All objects, organic or inorganic, have a period of maximum usefulness. How that period is defined and who is in charge of its definition is at the core of the Boris, Robot of Leisure by Katharine Miller. This series is post-future tale where Boris, a robot that is programmed to be the life of the modernist party, is confronted with what it means to continue on in a time and place that seem that does not have a need for him.
The complete series, available as both a printed collection and a e-book, is the compilation of six individual issues that create a full arc. The titles are simple (“Boris and the Open House”, “Boris Makes a Friend”…) but the ideas are not. In a simple pop style that is a fusion of 60’s illustrations and contemporary indie comic sensibilities, Miller tells a largely non-verbal tale of Boris coming to terms with his robot self and that he is more than the sequences that of programming that he contains.
In the course of the six issues Boris cannot fulfill the tasks that were created for his existence in the planned housing development of Neue Vista Estates because it was never built. As a robot developed to entertain guests, readers see Boris download his task programs and go about completing them with joyful, if slightly awkward, enthusiasm. This excitement does not last long, as Boris comes to understand there are no guests, no community and that he is alone.
It is almost hard to imagine that an existential comic with no dialog about a robot that has a visual kinship with Rosie from the Jetsons could have such an emotional impact. Miller’s use of the deceptively simple framework make it easy to stay engaged even when things become quite complicated for Boris. Storytelling without words is can be very challenging, but Miller handles the progression and pacing well, with small visual cues of soft edge vs. hard edge panels to allow the narrative to slip in and out of third person development and first person robot imagination. During the course of the story we see emotional development as from Boris as he creates imaginary friends, deals with the arrival of another robot, Nigel, and journeys to the Glomco laboratory that created him.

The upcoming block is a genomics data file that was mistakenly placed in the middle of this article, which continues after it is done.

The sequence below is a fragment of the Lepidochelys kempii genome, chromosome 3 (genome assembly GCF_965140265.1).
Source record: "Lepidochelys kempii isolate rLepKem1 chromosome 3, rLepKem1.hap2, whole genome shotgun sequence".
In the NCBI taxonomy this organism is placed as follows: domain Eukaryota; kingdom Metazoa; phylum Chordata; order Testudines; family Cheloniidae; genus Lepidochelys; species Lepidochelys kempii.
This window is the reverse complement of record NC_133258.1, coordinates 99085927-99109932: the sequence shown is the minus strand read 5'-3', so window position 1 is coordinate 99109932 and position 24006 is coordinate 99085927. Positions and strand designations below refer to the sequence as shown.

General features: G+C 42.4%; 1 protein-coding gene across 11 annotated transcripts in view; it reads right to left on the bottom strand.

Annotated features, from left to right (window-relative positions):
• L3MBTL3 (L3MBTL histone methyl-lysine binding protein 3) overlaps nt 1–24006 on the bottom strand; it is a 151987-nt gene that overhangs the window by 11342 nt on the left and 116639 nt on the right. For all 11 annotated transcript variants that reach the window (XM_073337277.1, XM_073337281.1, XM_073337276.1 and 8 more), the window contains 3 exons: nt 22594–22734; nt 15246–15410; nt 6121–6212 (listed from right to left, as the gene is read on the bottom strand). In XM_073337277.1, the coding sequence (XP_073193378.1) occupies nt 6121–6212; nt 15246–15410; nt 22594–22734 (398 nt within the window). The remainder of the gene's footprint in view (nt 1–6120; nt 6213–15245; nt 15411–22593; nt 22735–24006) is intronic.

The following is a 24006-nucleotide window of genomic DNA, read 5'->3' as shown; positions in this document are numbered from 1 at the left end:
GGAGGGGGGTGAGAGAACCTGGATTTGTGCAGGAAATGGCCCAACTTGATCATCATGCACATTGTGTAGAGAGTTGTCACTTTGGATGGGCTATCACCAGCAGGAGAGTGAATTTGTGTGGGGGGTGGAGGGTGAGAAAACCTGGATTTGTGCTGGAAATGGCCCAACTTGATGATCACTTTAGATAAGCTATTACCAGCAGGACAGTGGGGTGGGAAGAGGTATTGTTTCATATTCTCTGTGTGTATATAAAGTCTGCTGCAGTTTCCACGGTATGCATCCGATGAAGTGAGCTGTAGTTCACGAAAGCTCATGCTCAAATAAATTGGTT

Miller broaches big topics in a warm and approachable way. In “Boris Meets His Maker” and “Boris Versus The Future”, Boris visits the scientist that created him and has to contend with the scientist’s vision of the Boris’ future compared to his own. In “Boris Makes A Friend”, he has to deal with loneliness. Most importantly, there is the recurring theme of what it means to exist and how to constantly bring meaning to that existence. While these topics are the fundamental questions of daily life, in Boris, Robot of Leisure they are always approached with a sense of potential joy and hopefulness. Boris questions but does not stop there; he defines answers for himself. All of this is tackled amongst modernist design, sock puppets and mega corporations; a world like our contemporary society but just more fun and stylish.
Though the series is complete, Boris’ journey is not over. It is easy to imagine the development of additional stories, or as a story that is appropriate for all ages, even taking the existing work and created an animated manifestation. Though objects have a period of maximum usefulness, Katharine Miller has created a work that can endure for quite a bit longer.